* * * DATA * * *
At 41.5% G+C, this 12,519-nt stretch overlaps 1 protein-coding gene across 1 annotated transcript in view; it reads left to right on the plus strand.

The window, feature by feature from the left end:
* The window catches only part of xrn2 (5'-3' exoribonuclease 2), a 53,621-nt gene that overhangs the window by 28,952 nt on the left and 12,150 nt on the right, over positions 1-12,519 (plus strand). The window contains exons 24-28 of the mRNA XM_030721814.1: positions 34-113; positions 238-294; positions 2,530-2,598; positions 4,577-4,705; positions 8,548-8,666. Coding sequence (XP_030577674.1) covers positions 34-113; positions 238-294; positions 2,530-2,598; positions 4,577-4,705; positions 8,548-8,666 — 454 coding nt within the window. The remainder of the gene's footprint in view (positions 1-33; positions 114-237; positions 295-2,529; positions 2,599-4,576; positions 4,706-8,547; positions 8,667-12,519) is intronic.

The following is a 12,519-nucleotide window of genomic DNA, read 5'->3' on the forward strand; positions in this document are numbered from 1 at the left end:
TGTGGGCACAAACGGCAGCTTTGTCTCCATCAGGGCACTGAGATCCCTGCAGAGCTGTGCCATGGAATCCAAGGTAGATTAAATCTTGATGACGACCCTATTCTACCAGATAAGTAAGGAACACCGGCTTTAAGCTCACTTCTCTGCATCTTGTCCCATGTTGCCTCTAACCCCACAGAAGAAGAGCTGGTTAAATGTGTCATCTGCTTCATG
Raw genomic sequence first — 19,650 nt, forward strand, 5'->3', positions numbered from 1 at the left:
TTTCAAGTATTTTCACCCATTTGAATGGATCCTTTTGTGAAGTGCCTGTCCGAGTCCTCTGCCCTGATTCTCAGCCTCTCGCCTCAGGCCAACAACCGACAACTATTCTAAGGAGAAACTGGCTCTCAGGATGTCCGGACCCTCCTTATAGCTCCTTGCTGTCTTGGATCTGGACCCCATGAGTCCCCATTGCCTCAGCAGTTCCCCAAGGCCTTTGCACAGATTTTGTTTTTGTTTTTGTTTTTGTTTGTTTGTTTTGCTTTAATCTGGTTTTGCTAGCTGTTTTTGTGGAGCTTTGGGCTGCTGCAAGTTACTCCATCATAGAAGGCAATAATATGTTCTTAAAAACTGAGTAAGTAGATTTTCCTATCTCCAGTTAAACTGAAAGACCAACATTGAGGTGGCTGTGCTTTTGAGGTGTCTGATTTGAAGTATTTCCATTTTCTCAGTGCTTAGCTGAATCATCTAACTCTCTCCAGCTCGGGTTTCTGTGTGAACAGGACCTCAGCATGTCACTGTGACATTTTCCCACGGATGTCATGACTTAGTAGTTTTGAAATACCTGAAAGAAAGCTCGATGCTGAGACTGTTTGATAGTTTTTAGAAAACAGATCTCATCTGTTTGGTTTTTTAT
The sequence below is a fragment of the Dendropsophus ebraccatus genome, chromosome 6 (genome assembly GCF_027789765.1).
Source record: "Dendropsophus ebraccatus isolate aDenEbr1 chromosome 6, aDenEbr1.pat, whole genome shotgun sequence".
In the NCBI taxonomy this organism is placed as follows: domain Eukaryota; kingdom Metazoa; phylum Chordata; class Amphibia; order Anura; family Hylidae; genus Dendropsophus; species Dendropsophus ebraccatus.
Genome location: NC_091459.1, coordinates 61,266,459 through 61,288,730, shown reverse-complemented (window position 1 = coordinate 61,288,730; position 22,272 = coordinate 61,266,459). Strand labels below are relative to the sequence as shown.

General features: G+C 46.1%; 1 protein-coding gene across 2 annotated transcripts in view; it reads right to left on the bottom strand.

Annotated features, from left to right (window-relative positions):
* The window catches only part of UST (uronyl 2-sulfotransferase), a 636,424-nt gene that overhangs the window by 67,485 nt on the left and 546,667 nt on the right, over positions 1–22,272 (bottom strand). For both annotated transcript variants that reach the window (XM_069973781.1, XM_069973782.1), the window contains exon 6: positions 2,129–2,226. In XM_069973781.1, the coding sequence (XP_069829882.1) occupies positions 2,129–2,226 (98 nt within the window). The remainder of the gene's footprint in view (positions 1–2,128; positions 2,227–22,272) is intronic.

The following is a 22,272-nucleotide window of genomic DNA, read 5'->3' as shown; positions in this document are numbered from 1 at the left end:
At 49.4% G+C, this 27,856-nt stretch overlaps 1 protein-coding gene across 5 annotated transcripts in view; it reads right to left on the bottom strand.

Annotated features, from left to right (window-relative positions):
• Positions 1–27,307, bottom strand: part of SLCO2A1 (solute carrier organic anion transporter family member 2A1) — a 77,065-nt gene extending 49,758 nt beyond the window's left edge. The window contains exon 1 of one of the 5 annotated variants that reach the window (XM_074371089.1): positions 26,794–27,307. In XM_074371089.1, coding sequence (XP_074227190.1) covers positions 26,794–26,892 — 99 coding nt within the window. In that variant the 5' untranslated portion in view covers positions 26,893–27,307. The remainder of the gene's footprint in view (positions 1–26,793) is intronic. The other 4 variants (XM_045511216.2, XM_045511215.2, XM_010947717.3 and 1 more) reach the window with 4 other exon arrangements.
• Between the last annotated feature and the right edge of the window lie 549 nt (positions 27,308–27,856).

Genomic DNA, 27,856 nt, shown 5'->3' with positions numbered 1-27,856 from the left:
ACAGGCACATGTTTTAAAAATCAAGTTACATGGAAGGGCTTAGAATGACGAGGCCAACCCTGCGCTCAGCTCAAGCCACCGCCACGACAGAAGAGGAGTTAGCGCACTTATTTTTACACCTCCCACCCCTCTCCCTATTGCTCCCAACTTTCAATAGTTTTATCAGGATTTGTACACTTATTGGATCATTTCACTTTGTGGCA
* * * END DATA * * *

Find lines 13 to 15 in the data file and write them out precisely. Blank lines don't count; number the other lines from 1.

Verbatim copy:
Annotated features, from left to right (window-relative positions):
* The window catches only part of UST (uronyl 2-sulfotransferase), a 636,424-nt gene that overhangs the window by 67,485 nt on the left and 546,667 nt on the right, over positions 1–22,272 (bottom strand). For both annotated transcript variants that reach the window (XM_069973781.1, XM_069973782.1), the window contains exon 6: positions 2,129–2,226. In XM_069973781.1, the coding sequence (XP_069829882.1) occupies positions 2,129–2,226 (98 nt within the window). The remainder of the gene's footprint in view (positions 1–2,128; positions 2,227–22,272) is intronic.

The following is a 22,272-nucleotide window of genomic DNA, read 5'->3' as shown; positions in this document are numbered from 1 at the left end: